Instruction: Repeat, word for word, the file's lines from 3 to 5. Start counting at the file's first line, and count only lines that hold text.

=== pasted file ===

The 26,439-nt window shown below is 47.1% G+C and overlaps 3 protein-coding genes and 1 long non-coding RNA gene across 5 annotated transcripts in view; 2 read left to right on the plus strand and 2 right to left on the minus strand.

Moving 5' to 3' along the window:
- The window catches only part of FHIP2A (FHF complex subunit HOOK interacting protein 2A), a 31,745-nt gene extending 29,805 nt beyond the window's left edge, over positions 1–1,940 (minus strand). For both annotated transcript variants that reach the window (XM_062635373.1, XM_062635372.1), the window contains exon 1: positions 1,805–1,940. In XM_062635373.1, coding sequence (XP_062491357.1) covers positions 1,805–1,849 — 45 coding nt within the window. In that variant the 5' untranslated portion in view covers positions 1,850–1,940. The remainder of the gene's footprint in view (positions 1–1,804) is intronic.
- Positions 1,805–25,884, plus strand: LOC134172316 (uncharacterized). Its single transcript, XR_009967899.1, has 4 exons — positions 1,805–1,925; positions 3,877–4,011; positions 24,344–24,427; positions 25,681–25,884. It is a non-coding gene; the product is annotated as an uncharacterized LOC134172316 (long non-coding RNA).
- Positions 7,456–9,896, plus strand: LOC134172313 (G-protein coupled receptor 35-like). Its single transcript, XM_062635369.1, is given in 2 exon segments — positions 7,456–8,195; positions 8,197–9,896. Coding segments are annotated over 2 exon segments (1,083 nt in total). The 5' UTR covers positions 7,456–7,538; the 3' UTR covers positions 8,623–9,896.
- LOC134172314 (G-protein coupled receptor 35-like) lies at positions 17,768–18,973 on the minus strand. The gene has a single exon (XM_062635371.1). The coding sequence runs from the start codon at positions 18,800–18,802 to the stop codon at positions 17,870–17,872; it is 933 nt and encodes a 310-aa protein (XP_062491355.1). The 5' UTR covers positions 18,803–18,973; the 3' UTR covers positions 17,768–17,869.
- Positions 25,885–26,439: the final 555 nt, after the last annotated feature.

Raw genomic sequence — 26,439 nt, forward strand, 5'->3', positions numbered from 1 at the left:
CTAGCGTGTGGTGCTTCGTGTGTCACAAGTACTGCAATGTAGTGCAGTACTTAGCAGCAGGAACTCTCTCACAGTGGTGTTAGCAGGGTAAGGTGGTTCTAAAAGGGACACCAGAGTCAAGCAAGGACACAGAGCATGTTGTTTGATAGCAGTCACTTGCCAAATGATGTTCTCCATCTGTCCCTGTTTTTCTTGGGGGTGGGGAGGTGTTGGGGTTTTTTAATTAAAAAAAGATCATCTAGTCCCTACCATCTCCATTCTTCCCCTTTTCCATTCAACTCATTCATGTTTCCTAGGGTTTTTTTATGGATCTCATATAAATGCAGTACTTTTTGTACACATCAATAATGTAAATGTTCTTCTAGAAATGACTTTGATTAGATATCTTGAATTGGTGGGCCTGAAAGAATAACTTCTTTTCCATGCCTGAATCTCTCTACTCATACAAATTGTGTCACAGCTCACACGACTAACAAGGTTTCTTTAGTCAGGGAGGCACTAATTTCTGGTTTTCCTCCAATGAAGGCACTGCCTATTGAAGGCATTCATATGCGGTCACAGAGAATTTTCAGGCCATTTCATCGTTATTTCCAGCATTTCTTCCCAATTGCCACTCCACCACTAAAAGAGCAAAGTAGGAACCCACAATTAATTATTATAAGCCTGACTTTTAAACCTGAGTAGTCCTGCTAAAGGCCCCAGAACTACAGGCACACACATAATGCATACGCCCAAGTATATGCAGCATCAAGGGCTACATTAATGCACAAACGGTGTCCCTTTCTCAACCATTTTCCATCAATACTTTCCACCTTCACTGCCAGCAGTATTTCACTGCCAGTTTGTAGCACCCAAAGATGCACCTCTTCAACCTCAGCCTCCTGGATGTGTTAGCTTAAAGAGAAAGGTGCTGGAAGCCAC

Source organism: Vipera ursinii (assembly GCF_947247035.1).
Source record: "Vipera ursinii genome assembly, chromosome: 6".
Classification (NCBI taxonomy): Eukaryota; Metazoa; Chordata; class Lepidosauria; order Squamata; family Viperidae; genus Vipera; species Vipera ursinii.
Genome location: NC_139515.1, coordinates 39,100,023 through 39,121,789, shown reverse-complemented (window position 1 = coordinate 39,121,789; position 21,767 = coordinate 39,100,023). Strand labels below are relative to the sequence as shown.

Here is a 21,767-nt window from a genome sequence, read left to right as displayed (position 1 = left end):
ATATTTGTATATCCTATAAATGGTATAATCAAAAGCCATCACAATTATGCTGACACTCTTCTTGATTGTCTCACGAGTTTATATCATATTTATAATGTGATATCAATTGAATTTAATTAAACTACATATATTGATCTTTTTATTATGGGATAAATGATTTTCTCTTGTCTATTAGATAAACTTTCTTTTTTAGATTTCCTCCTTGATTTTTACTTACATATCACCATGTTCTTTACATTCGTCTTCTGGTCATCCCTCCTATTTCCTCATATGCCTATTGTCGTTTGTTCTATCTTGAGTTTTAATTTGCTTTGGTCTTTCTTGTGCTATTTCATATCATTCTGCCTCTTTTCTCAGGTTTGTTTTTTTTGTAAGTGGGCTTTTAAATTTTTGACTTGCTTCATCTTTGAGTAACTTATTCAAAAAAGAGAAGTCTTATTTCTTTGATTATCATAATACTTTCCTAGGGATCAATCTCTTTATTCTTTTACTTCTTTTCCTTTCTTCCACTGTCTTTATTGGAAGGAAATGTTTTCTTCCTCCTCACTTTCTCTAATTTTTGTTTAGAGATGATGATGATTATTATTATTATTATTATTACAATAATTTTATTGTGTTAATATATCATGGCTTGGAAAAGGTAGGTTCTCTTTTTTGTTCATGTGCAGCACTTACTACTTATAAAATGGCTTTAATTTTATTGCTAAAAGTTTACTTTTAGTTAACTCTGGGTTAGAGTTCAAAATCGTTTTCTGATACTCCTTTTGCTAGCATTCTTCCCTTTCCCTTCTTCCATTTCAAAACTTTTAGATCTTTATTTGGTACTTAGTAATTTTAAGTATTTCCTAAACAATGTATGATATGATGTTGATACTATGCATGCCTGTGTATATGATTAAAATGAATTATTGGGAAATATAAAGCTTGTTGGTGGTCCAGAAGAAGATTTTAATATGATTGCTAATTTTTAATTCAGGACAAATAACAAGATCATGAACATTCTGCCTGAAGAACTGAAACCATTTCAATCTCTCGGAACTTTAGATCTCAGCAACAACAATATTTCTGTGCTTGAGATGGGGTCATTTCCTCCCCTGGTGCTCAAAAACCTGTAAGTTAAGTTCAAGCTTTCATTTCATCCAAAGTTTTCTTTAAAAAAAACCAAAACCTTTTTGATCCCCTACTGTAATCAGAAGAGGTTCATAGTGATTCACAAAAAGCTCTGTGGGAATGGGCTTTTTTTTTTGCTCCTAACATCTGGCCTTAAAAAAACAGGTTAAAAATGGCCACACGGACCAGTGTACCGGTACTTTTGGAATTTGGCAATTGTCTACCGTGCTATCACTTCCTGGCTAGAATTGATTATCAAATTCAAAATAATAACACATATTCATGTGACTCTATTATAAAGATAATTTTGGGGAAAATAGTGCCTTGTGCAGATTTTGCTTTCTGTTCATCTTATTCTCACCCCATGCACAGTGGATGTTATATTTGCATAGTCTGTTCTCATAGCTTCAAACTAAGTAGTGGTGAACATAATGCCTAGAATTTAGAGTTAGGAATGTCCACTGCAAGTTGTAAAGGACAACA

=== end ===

- The window catches only part of FHIP2A (FHF complex subunit HOOK interacting protein 2A), a 31,745-nt gene extending 29,805 nt beyond the window's left edge, over positions 1–1,940 (minus strand). For both annotated transcript variants that reach the window (XM_062635373.1, XM_062635372.1), the window contains exon 1: positions 1,805–1,940. In XM_062635373.1, coding sequence (XP_062491357.1) covers positions 1,805–1,849 — 45 coding nt within the window. In that variant the 5' untranslated portion in view covers positions 1,850–1,940. The remainder of the gene's footprint in view (positions 1–1,804) is intronic.
- Positions 1,805–25,884, plus strand: LOC134172316 (uncharacterized). Its single transcript, XR_009967899.1, has 4 exons — positions 1,805–1,925; positions 3,877–4,011; positions 24,344–24,427; positions 25,681–25,884. It is a non-coding gene; the product is annotated as an uncharacterized LOC134172316 (long non-coding RNA).
- Positions 7,456–9,896, plus strand: LOC134172313 (G-protein coupled receptor 35-like). Its single transcript, XM_062635369.1, is given in 2 exon segments — positions 7,456–8,195; positions 8,197–9,896. Coding segments are annotated over 2 exon segments (1,083 nt in total). The 5' UTR covers positions 7,456–7,538; the 3' UTR covers positions 8,623–9,896.